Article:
While The Salvation Army agrees the resilience of the Filipino people in the aftermath of the November 2013 Typhoon Haiyan is remarkable, there is still much work to be done.
Carolyn Barkhouse, a member of The Salvation Army in Canada, was recently deployed to assist with ongoing recovery and development efforts.
“I’m primarily based in Dulag, a city south of Tacloban on the island of Leyte in the middle of the country,” says Carolyn. “Leyte was the most heavily affected area of the Philippines by Typhoon Yolanda (called Typhoon Haiyan in Canada). Tacloban was damaged by flooding, including a 10-foot storm surge, while Dulag was affected by flooding and high winds. The Salvation Army has pending projects in both locations, as well as in the city of Santa Fe.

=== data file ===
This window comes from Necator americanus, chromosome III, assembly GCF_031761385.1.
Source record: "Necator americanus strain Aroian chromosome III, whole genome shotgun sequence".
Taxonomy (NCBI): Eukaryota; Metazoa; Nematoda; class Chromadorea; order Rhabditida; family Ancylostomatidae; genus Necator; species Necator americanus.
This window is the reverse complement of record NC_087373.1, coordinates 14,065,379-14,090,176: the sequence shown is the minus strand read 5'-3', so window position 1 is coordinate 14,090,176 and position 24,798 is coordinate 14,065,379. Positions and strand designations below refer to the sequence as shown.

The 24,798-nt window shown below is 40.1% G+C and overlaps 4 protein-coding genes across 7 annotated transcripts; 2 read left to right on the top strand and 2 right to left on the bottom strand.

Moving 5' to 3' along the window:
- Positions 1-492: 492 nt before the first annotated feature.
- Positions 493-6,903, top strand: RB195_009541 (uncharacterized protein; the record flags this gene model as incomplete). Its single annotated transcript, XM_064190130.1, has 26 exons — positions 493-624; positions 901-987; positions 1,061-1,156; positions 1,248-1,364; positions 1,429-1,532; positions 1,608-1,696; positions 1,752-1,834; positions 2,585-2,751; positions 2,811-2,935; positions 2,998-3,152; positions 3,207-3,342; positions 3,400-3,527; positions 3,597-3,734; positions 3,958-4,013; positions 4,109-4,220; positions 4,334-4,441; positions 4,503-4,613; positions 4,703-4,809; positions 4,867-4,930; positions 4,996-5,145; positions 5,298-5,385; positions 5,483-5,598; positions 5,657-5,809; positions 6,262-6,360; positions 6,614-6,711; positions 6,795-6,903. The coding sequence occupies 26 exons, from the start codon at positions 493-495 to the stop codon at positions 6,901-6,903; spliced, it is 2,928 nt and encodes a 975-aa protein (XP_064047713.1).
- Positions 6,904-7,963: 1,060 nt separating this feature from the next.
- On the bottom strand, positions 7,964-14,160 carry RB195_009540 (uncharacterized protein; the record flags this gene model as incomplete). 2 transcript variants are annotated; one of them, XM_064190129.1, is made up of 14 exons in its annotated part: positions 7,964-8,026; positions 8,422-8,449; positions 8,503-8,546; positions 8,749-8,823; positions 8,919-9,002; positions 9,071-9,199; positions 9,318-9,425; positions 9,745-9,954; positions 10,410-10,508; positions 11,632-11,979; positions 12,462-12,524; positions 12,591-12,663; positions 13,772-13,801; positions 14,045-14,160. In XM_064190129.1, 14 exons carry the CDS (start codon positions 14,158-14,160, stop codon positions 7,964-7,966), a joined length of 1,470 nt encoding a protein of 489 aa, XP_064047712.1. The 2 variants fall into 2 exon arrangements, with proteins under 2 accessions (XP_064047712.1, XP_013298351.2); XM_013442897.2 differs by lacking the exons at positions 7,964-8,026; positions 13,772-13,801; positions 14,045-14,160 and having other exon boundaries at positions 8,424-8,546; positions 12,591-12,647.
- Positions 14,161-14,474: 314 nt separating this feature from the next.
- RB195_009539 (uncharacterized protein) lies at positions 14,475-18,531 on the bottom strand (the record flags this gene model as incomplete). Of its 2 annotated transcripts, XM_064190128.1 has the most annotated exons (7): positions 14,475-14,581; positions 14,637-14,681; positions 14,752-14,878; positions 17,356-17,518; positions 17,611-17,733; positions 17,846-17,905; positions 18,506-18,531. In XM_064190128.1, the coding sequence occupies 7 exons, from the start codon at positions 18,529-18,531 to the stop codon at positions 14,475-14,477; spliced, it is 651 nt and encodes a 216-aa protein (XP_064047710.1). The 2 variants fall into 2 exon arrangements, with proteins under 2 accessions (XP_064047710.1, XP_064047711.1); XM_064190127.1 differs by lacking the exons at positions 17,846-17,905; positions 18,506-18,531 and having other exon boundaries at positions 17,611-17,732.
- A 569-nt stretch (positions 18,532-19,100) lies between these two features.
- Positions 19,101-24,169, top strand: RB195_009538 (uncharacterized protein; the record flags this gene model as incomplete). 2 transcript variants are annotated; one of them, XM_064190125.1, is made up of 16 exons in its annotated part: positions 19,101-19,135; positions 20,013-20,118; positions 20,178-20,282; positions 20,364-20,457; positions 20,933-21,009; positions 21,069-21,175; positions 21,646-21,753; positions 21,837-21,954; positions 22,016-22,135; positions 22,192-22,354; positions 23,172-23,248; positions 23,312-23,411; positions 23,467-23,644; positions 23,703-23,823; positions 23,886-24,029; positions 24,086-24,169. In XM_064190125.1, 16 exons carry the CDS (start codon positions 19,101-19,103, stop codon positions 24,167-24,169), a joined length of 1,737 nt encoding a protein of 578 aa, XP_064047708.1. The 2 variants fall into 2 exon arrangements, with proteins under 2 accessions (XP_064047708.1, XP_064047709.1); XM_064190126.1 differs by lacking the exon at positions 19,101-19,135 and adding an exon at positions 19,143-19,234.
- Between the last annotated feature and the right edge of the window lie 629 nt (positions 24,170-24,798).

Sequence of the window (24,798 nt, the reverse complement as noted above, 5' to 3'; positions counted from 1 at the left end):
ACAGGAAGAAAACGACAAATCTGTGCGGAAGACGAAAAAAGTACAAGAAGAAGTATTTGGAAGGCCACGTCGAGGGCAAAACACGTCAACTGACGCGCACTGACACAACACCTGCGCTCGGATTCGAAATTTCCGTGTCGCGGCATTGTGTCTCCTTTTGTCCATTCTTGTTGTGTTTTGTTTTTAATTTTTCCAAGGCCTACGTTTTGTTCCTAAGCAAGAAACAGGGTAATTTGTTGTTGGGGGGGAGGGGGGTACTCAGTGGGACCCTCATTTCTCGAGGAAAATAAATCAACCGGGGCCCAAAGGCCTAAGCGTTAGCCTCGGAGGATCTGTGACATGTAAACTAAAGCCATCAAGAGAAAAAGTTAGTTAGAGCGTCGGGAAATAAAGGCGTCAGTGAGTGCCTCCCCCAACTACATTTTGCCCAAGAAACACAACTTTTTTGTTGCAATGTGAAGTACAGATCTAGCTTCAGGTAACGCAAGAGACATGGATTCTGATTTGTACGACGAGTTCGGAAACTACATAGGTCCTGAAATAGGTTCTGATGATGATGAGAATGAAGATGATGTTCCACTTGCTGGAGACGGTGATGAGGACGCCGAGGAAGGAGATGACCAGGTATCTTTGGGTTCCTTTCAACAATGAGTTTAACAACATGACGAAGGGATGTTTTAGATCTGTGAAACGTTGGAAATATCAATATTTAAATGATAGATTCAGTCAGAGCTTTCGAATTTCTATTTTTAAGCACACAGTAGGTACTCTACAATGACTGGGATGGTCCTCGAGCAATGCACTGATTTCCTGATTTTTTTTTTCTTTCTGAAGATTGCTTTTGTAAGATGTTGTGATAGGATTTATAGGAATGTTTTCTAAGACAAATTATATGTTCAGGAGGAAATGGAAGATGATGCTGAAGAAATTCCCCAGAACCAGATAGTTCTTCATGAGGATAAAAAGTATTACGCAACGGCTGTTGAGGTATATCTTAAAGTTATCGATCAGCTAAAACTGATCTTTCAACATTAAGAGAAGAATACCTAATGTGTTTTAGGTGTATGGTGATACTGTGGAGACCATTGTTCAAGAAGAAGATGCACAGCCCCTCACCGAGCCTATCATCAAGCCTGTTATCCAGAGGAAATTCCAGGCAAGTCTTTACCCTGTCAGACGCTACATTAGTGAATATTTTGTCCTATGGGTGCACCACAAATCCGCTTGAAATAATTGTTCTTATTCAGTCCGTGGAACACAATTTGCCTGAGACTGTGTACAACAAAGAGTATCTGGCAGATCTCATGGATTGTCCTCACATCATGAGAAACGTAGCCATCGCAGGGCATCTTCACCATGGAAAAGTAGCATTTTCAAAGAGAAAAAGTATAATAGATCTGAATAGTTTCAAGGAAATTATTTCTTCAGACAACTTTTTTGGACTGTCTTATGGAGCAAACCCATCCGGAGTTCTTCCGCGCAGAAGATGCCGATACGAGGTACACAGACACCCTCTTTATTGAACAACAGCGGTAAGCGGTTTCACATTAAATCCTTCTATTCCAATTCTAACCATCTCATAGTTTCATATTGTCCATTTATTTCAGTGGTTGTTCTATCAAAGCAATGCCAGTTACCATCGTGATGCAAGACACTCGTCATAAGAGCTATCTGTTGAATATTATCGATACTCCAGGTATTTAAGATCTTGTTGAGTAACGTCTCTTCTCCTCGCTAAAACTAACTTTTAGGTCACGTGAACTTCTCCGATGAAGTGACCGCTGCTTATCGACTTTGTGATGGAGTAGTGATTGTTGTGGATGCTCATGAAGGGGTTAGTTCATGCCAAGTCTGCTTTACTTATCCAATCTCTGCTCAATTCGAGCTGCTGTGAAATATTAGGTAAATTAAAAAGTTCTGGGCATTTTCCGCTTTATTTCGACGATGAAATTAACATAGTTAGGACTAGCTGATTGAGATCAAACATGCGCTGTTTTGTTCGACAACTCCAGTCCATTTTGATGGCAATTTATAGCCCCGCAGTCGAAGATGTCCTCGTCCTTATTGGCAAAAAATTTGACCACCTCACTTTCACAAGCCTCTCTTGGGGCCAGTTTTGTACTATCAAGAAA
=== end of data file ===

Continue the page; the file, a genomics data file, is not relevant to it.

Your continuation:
“The Salvation Army is currently working to repair partially damaged homes in Dulag. We are buying and distributing roofing kits (galvanized iron sheets, tools, nails, etc.) to 3,000 households. While we wait for materials to arrive we are finalizing the beneficiary list with the municipality.
“It is hot and humid here and rainy season comes in June. We hope and pray the materials arrive in time for people to repair their homes before the rain comes.”
The Salvation Army has been working in The Philippines since the 1930s, and operates feeding/nutrition centres, works with street children and offers skills training and micro-credit enterprises in addition to its church activities.
More than six months after Typhoon Haiyan ravaged The Philippines it is no longer front page news, yet the suffering and relief efforts continue.